Stop the Presses! Texas Judge Fines Lawyer

A Texas plaintiff’s attorney was fined nearly $18,000 by a federal judge for filing a lawsuit the judge called an “abusive manipulation of the legal system (that) attempts to legally extort money” from the Galveston school district.

At issue was the claim by the African-American director of bilingual education that she was underpaid and then fired because of her race. In his ruling, the judge pointed out she made substantially more money than her male Hispanic predecessor and that she lost her job along with 100 other school district employees because of belt-tightening necessitated by the severe economic conditions in that part of the state. The fine was for the amount of money the school district spent defending the suit. From The Houston Chronicle and The Galveston Daily News

Tobacco Money Not Going Up in Smoke

We’ve pointed out in the past that the vast majority of the money being received by the states from the $250 billion national tobacco settlement is not funding stop-smoking campaigns, as the architects of the deal said it would. Now we have some real numbers.

According to the U.S. General Accounting Office, it is expected that in 2004, 54 percent will go toward budget shortfalls, 7 percent for debt service, 5 percent for infrastructure–road repairs and the like–and 17 percent for health programs unrelated to smoking. Only 2 percent will be spent on tobacco control. Only seven states–Arizona, Indiana, Maine, Massachusetts, Mississippi, Ohio, and Vermont–are spending 20-plus percent of their tobacco windfall on actual smoking prevention programs, a figure recommended as a minimum by the federal Centers for Disease Control. From The Heartland Institute’s Budget & Tax News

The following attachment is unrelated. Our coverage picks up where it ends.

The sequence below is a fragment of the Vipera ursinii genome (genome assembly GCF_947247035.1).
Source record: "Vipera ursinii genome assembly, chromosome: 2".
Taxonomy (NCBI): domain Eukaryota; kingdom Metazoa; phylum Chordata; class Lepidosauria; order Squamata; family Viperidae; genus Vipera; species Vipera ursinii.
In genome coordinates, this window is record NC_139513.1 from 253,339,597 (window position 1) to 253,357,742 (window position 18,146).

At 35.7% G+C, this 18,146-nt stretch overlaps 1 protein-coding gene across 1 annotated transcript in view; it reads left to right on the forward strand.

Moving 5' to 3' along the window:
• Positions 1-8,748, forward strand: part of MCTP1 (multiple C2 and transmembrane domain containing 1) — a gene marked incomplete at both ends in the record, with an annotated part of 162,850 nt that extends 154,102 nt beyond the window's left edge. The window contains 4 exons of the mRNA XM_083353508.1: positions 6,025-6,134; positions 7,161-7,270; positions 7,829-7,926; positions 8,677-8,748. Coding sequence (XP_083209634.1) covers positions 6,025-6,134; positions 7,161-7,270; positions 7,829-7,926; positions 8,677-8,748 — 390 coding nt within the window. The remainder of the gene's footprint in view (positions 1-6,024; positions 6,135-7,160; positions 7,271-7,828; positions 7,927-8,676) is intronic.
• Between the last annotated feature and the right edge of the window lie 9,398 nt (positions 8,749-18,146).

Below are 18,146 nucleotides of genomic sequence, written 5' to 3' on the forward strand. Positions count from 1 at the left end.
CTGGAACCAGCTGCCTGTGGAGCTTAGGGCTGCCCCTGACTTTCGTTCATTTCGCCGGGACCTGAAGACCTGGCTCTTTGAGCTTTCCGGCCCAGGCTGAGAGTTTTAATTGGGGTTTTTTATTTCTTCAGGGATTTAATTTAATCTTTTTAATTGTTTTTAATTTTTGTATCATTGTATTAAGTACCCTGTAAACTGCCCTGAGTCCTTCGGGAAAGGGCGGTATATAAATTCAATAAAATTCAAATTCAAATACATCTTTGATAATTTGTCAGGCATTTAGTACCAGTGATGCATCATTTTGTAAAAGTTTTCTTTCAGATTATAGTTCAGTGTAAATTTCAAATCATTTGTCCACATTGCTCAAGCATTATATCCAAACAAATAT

Raft Maker Sued in Drowning Death

The death of a child in an accident is always tragic, but too often these days the family drowns its grief in lawsuits. After a New Jersey boy drowned on a class rafting trip on the Delaware River, the family sued the boy’s school district on the basis that it never verified whether the teenager had permission to go on the trip. Looking for even deeper pockets, they also sued the company that made the raft from which the boy was tossed by a wave in fast water. From AP and The New York Times

This Little Piggy Sued in Missouri

Robert F. Kennedy, Jr. recently filed suit in Kansas City against a major pig producer on behalf of every Missouri resident who lives within 10 miles of a pig farm. He claims the smell from the farms entitles the residents to “unspecified” punitive damages. While not assigning a dollar value to this particular suit, Kennedy has estimated the potential payoff from suing pork farmers nationwide could top $13 billion. In 2002, Kennedy told reporters pork farmers were a greater threat to the United States and democracy than Osama bin Laden. From Web site

Lawsuit Abuse Fortnightly

Published by The Heartland Institute (312/377-4000), a nonprofit 501(c)3 organization founded in 1984. The full text of this newsletter is also available in Adobe Acrobat’s PDF format; click here.
Phone 312/377-4000, fax 312/377-5000
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Publisher: Joseph L. Bast
Editors: Diane Carol Bast, Paul Fisher, Dan Hales

Information on lawsuit abuse can be found on these Web sites: